Northern Ireland

Michael D Higgins: ‘Segregated education holding back children and peace’

Contributing to a new book calling for more integrated education, Mr Higgins said it was past time policy makers caught up with the public mood

President of Ireland Michael D Higgins
President of Ireland Michael D Higgins (Brian Lawless/PA)

Irish President Michael D Higgins has said segregated education in Northern Ireland is holding back both children and peace.

In a contribution to a new book about what the future holds for the next generation across the border, Mr Higgins said it was not helpful that 93% of schools in Northern Ireland remained segregated, dividing children in the languages they speak and sports they play.

The President said while communities today were more peaceful and equal in some metrics, young people were also denied the chance to build lasting relationships in schools.

He noted that the Equality Commission for Northern Ireland’s findings that segregation harms poorer families, such as “persistent underachievement” among Protestant boys entitled to free school meals.

In addition, with paramilitaries still active in working-class communities, he said “segregation only fosters hostility and harms vulnerable, disillusioned young people who can be misled by violent actors within their communities who hold significant powers of influence.”

Reproduced in the Sunday Times, Mr Higgins cited a recent survey that indicated 71% of people in Northern Ireland thought integrated education should be the norm and that integrated schools were consistently over-subscribed.

“Surely this is a matter on which we can all unite,” he said.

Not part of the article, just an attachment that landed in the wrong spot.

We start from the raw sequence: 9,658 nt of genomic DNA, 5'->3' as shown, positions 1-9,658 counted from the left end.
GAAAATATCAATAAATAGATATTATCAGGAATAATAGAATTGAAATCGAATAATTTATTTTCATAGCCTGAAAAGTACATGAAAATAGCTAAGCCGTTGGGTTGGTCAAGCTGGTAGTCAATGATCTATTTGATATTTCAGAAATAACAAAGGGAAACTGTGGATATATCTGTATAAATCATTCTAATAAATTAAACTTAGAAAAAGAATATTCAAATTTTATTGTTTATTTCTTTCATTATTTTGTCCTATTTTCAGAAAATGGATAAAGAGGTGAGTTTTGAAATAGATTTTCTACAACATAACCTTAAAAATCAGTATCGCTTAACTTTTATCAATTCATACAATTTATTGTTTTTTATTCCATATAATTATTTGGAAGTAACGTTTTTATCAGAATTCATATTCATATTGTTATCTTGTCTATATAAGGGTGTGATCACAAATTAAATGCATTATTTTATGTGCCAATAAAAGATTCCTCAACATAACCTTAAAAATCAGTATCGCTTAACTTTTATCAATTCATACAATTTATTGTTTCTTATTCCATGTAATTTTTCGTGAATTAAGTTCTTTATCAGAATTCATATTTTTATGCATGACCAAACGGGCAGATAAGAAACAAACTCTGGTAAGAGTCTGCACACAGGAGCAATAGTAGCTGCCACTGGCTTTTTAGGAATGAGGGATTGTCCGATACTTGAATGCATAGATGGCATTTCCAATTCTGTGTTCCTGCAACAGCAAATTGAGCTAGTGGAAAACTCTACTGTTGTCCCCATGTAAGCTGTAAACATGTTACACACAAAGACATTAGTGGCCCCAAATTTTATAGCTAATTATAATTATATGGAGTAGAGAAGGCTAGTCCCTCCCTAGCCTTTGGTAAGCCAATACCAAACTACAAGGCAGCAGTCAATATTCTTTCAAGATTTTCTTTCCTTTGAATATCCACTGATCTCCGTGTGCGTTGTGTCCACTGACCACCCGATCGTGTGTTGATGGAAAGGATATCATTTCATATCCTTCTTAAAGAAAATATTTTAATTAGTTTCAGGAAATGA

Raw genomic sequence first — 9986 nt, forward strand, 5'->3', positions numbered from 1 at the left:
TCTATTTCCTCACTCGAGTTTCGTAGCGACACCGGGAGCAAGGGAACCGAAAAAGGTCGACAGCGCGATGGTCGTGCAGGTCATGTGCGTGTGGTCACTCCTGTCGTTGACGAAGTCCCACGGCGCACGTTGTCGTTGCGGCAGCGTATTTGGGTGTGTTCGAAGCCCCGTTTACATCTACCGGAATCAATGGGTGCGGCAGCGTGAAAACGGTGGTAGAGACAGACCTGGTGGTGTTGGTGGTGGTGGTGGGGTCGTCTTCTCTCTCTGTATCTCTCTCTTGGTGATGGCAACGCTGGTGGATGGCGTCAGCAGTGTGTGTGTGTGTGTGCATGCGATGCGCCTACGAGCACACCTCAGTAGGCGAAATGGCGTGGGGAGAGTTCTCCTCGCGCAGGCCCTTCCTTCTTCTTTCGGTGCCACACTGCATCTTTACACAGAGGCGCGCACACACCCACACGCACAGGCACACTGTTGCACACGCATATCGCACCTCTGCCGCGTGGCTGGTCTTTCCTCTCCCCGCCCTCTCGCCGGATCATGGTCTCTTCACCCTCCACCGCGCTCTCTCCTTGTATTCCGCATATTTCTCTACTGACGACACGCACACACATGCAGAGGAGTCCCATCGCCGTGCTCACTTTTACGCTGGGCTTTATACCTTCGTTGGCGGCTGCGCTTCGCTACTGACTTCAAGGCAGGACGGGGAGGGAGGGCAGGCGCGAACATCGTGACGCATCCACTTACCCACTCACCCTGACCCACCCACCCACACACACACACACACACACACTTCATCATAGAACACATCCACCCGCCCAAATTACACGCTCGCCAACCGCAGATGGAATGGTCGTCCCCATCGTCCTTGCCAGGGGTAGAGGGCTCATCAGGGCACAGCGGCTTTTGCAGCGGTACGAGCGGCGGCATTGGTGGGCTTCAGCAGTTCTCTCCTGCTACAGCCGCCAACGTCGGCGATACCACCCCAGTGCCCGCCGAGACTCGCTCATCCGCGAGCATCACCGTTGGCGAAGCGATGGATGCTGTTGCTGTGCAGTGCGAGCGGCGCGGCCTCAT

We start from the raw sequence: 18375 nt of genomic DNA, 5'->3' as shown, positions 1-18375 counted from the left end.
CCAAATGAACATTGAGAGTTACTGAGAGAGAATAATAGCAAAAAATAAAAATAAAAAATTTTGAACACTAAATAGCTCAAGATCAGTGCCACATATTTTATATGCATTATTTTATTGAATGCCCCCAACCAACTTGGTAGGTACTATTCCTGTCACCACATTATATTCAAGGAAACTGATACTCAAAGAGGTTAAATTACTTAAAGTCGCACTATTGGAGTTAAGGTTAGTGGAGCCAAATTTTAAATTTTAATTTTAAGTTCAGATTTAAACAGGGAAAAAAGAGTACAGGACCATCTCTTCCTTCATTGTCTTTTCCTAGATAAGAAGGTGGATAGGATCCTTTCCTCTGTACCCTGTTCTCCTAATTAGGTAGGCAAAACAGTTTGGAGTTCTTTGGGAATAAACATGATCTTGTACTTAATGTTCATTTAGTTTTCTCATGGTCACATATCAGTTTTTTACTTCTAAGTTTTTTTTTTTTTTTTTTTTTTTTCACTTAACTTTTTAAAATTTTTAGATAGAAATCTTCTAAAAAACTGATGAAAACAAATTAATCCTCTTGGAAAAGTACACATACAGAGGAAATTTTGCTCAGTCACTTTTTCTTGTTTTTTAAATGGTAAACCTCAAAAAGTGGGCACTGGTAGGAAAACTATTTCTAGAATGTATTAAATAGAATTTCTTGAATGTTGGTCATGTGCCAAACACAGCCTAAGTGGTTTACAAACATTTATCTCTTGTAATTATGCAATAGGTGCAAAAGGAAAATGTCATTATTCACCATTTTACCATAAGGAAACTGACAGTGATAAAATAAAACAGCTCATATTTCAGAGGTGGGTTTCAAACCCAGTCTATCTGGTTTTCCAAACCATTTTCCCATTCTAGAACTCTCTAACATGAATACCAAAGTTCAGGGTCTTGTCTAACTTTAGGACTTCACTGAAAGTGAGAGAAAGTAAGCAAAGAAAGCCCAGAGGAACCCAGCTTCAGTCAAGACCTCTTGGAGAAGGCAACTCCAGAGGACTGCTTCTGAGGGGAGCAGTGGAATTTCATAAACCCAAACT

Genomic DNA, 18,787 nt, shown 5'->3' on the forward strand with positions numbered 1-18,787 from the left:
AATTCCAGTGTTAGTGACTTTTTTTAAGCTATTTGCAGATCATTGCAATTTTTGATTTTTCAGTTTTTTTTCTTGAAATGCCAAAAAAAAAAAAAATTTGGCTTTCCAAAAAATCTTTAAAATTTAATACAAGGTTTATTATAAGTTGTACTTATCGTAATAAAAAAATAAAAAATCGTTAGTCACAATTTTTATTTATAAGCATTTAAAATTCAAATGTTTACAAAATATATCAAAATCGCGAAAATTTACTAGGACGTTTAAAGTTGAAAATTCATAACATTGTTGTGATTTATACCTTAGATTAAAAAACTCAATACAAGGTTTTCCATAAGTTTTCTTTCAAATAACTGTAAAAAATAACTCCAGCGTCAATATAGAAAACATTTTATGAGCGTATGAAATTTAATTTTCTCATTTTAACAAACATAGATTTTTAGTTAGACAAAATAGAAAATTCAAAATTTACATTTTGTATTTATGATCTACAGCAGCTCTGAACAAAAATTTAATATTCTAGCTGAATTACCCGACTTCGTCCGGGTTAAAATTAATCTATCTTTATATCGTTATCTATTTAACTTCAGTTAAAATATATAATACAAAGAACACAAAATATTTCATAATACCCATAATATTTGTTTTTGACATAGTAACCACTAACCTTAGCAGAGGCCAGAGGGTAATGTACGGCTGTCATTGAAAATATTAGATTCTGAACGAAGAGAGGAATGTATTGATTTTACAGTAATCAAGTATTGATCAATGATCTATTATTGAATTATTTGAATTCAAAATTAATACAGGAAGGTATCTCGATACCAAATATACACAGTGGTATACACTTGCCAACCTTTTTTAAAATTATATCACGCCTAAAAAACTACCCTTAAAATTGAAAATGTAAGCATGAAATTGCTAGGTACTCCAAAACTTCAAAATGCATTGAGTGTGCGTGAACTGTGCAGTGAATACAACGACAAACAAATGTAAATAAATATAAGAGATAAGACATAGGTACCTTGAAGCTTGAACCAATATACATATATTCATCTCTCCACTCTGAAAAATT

“I believe strongly that integrated education is a key element to a successful, inclusive and harmonious future in Northern Ireland.”

The New Decade New Approach agreement of 2020, which restored Stormont after a three-year collapse, had agreed to an independent review of education which is still in the early stages.

Mr Higgins said a familiar theme was that community action on the ground was often far ahead of the policy makers when it came to reforms.

He said it was understandable that commentators often viewed separate schooling as “a cynical tactic aimed at satisfying their core support base.”

While the Integrated Education Fund (IEF) has helped several schools to become integrated since 1981, Mr Higgins said that none of the 68 integrated schools had done so through government action alone – but were galvanised by parents’ groups working with teachers and schools.

Calling integrated education a key means to promoting peaceful co-existence, Mr Higgins said: “Young people should feel that they belong in any school irrespective of their religion, or lack of religion.

“Young people should not feel segregated from others based on dangerous sectarian criteria that merely reinforces notions of ‘the other’.”

On a practical level, the President said a good place to start would be curriculum reform in Northern Ireland, agreeing core elements as well as trialing others and optional elements.

“I suggest that matters concerning sexuality education would be a good place to achieve such consensus.”

Mr Higgins also said there could be no complaceny in the Republic either, with a growing desire for co-educational, multi-denominational and non-denominational schools and primary and secondary levels.

The Sundered Children: First a United Northern Ireland and that through educating together, edited by David Rice, is available to buy on Amazon.